Thank you Kaarina, I really enjoy reading your posts.  Your experiences definitely help others.  I love chocolate too!  My wife always keeps some on the table. My wife, son and I go out to eat once a week, because food can get pretty boring on the homestead.  I think you have touched something that is hard to explain.  The spice of life, makes life worth living.  The little things are often the most important.  If I could have a million dollars or a great friend, I'd pick the friend.  I sure hope somebody comes along for you to share your life with.  Until then, you have us to chat with.
 
pollinator
Posts: 268
Location: 18° North, 97° West
78
kids trees books
  • Likes 12
  • Mark post as helpful
  • send pies
    Number of slices to send:
    Optional 'thank-you' note:
  • Quote
  • Report post to moderator
I'm so happy that you're on the mend. And yes to chocolate, chocolate and more chocolate! (I've chosen to live in a place where chocolate is local, so I can eat local and still eat chocolate.

I think this highlights the importance of community building!  It's hard, and it's something we all need to work on, I'm trying to be more open with everyone I interact with because you never know who might be a kindred spirit. And I remind myself that while some people do instantly become fast friends--it's more often that relationships get built slowly overtime.
 
pollinator
Posts: 3343
Location: 4b
1134
dog forest garden trees bee building
  • Likes 16
  • Mark post as helpful
  • send pies
    Number of slices to send:
    Optional 'thank-you' note:
  • Quote
  • Report post to moderator
So glad you are better.  Please don't beat yourself up.  I made a post recently about a power outage we had.  It only lasted 30-some hours, but it pointed outa huge shortcoming I had as well, and I was perfectly healthy through it.  Being sick and having to deal is far, far harder.  I would still urge you to simply use it as a learning experience rather than a look-how-arrogant-and-stupid-I-was experiment.  You got through this and you learned some valuable lessons that will help for next time.  Take it as a win, although certainly not an enjoyable one.  Again, I'm so glad you are feeling better.
 
pollinator
Posts: 419
97
  • Likes 6
  • Mark post as helpful
  • send pies
    Number of slices to send:
    Optional 'thank-you' note:
  • Quote
  • Report post to moderator
Never got tested, but safe to assume it was covid that kicked my ass for 3 solid weeks. Not real 'sickly', but absolutely exhausted. Spent couch time one day making a list of how to be better prepared for the next 'unplanned event'. Firewood wasn't an issue, there's backup gas heat. Food wasn't an issue, always stocked up with broth and rice, meat in the deep freeze, root veggies and canned fruit, peanut butter, chocolate... and had little to no appetite anyway. Livestock care would be a major concern. I found it took the entire day's energy just to feed and let dogs/cats in and out. VERY glad to have indoor plumbing! I was too exhausted to even laugh when someone would call and say "you sound tired".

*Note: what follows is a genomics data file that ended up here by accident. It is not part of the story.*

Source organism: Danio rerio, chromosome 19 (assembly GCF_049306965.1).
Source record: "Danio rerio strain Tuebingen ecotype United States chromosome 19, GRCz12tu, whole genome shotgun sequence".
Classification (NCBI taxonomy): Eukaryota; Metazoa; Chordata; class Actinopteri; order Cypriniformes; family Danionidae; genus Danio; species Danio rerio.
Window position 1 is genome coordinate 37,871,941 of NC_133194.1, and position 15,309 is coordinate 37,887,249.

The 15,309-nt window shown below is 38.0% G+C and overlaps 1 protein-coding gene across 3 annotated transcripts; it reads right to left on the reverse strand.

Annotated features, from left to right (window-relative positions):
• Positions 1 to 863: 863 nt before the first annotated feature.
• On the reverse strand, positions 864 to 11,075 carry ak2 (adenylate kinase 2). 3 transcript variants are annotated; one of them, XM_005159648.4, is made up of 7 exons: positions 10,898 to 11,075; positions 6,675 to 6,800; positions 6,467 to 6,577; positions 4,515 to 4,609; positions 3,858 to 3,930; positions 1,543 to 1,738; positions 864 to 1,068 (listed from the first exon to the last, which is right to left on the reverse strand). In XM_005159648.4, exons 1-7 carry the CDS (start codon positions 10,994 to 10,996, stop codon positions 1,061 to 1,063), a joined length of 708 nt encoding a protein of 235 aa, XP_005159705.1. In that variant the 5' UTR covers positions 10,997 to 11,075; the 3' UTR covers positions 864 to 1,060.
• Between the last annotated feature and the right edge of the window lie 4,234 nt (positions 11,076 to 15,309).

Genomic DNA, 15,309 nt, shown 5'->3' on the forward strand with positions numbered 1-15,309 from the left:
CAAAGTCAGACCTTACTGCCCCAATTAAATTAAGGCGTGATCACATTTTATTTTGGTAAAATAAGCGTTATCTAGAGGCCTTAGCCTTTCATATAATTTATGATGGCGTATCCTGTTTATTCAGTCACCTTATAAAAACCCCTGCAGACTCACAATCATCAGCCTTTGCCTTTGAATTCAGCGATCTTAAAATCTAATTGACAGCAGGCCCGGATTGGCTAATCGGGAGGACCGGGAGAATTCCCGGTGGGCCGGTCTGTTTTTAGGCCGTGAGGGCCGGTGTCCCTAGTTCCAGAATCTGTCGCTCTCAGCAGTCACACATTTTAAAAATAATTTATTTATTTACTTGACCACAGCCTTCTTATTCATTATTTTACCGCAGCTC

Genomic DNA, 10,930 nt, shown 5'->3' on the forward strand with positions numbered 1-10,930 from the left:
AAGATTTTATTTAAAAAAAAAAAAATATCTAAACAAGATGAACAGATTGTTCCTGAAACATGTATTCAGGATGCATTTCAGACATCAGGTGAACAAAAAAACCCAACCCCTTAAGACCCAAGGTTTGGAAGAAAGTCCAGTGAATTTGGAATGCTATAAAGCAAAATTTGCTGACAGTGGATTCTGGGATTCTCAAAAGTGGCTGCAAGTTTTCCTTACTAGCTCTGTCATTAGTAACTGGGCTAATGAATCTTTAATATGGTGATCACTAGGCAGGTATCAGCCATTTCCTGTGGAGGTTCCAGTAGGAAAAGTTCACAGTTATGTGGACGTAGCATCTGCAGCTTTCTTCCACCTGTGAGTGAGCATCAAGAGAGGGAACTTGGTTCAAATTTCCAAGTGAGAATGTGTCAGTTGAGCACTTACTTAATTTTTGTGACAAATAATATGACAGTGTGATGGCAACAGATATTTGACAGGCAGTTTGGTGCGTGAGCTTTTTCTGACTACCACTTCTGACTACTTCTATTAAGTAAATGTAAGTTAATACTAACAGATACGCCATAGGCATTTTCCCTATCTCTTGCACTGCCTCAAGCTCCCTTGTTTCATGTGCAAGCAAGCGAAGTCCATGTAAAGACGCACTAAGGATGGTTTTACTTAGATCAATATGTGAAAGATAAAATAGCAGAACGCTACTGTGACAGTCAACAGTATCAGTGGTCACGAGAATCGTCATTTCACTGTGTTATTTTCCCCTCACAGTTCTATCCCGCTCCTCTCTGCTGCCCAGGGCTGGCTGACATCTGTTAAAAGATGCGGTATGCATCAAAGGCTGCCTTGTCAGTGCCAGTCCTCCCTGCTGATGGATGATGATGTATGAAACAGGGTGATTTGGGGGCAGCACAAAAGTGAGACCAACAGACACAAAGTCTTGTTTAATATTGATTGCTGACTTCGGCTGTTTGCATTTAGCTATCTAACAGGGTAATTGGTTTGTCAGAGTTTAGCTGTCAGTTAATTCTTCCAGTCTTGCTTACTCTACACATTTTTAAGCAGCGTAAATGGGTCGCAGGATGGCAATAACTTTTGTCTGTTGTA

So yeah, count me as 'thinking I am prepared' but in truth you can't be fully prepared because you just don't know what the 'event' will be, when it will occur or how long it will last. You do your best and plan for as much as possible. Being off-grid and extremely independent can be a mixed blessing. It's a great feeling until it isn't. Being too proud to ask for help (my huge flaw) is an additional burden. Sounds bad, but needing help just makes me feel stupid that I didn't plan better.
Glad you survived to tell the tale Kaarina! The worst part of any flu, I think, is not knowing how long it's gonna last.

~~~~~~~~~~~~~~~~~~~~~~~~~~~~~~~~~~~~~~~~~~~~~~~~~
Someone mentioned-  

It's good to have most of your firewood stored far enough from the house that it's not a fire risk to the house


Unless you have a lot of dry cedar kindling, a woodpile is not a fire risk. It simply does not burn easily, as a mass pile, so even stacked directly against a structure, it's very low on the list of things that burn quickly/make it worse. I actually saw (the day after) a garage fire last fall, where the building was destroyed and a stack of lumber 5' away was just charred. Nobody was home, and the fire dept was never even called. Remote property and neighbors that saw the smoke assumed a brush pile being burned. Luckily it was a rainy day and the garage was not close to the house.
 
Kaarina Kreus
Posts: 214
Location: Finland, Scandinavia
120
  • Likes 6
  • Mark post as helpful
  • send pies
    Number of slices to send:
    Optional 'thank-you' note:
  • Quote
  • Report post to moderator
Sometimes, you are just too exhausted to think c4eatively.
So you just think.
HEUREKA.


FB_IMG_1642094689388.jpg
[Thumbnail for FB_IMG_1642094689388.jpg]
 
Your mother was a hamster and your father was a tiny ad:
Our perennial nurswery has sprouted! 🌿
https://permies.com/t/174246/perennial-nursery-sprouted
reply
    Bookmark Topic Watch Topic
  • New Topic